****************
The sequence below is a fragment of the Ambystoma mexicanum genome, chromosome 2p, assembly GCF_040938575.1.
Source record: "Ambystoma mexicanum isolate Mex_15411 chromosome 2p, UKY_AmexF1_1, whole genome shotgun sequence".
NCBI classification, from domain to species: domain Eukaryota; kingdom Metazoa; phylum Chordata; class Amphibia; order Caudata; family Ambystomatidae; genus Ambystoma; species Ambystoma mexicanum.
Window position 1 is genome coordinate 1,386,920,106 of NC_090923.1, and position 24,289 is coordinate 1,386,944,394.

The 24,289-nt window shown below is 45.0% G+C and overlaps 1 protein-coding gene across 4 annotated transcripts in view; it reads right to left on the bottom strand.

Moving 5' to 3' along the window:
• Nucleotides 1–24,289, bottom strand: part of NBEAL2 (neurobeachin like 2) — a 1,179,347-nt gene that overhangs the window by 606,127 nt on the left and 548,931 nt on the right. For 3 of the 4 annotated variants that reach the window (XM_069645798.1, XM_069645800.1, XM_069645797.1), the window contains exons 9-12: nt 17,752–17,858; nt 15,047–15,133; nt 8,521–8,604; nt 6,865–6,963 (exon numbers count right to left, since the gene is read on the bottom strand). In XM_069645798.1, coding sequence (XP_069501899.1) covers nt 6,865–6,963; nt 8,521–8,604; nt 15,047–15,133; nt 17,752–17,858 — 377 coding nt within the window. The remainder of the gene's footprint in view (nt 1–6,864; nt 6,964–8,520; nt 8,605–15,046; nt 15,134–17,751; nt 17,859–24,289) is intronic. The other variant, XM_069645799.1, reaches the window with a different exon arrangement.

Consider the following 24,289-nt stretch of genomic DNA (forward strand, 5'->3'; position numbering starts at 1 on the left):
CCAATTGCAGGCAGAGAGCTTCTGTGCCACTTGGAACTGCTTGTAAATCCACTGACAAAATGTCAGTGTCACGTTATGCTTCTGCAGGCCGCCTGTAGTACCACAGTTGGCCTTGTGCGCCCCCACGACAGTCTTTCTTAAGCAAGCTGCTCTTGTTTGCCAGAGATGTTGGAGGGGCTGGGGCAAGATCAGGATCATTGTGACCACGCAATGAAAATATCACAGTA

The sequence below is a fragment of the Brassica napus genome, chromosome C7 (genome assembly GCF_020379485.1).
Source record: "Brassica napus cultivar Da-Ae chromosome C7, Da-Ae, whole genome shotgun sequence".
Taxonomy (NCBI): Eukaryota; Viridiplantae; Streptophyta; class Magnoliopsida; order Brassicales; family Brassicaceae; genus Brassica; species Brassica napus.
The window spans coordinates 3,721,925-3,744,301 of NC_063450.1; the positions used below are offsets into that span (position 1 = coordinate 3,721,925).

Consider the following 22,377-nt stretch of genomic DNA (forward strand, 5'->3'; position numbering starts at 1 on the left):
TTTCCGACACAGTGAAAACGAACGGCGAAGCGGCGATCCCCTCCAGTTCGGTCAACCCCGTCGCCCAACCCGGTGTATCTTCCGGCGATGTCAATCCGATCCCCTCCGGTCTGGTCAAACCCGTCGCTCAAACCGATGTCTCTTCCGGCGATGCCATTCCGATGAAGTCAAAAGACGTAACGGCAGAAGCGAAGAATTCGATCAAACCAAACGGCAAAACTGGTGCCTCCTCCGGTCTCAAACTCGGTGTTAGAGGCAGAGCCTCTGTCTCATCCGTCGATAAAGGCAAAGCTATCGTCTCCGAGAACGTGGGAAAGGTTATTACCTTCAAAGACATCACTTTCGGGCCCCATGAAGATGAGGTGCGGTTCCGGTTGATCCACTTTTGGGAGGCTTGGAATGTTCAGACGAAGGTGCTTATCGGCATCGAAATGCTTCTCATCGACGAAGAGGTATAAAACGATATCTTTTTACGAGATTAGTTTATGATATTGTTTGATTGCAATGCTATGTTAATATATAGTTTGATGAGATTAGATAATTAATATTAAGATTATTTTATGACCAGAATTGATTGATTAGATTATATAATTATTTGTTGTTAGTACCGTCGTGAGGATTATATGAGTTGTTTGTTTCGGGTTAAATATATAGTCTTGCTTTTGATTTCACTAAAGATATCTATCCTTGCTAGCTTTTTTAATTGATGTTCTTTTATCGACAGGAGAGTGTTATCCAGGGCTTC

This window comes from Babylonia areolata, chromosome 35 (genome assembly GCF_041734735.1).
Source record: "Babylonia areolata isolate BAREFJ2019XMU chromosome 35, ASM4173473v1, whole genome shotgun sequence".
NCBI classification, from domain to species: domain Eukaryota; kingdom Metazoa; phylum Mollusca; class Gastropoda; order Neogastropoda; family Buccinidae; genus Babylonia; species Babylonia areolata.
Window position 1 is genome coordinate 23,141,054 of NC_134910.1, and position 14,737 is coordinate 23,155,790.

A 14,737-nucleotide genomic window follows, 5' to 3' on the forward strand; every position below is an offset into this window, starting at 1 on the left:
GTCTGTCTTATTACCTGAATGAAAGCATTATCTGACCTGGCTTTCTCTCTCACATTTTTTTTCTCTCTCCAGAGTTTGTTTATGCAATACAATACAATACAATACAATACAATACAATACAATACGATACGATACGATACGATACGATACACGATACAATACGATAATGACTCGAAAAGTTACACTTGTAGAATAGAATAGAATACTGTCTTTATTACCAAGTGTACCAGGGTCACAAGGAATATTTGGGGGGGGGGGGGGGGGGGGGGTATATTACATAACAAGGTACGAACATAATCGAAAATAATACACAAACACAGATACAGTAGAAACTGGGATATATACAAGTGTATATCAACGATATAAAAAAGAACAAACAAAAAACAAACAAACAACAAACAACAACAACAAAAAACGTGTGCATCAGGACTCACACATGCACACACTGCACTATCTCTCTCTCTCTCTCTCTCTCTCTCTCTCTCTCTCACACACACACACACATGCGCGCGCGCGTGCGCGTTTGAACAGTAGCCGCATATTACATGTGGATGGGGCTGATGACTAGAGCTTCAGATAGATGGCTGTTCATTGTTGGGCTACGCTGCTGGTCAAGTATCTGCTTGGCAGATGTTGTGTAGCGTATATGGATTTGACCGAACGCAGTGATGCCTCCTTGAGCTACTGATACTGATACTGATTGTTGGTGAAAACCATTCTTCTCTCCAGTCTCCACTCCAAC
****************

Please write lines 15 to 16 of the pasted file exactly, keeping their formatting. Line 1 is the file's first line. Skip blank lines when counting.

TTTCCGACACAGTGAAAACGAACGGCGAAGCGGCGATCCCCTCCAGTTCGGTCAACCCCGTCGCCCAACCCGGTGTATCTTCCGGCGATGTCAATCCGATCCCCTCCGGTCTGGTCAAACCCGTCGCTCAAACCGATGTCTCTTCCGGCGATGCCATTCCGATGAAGTCAAAAGACGTAACGGCAGAAGCGAAGAATTCGATCAAACCAAACGGCAAAACTGGTGCCTCCTCCGGTCTCAAACTCGGTGTTAGAGGCAGAGCCTCTGTCTCATCCGTCGATAAAGGCAAAGCTATCGTCTCCGAGAACGTGGGAAAGGTTATTACCTTCAAAGACATCACTTTCGGGCCCCATGAAGATGAGGTGCGGTTCCGGTTGATCCACTTTTGGGAGGCTTGGAATGTTCAGACGAAGGTGCTTATCGGCATCGAAATGCTTCTCATCGACGAAGAGGTATAAAACGATATCTTTTTACGAGATTAGTTTATGATATTGTTTGATTGCAATGCTATGTTAATATATAGTTTGATGAGATTAGATAATTAATATTAAGATTATTTTATGACCAGAATTGATTGATTAGATTATATAATTATTTGTTGTTAGTACCGTCGTGAGGATTATATGAGTTGTTTGTTTCGGGTTAAATATATAGTCTTGCTTTTGATTTCACTAAAGATATCTATCCTTGCTAGCTTTTTTAATTGATGTTCTTTTATCGACAGGAGAGTGTTATCCAGGGCTTC

This window comes from Babylonia areolata, chromosome 35 (genome assembly GCF_041734735.1).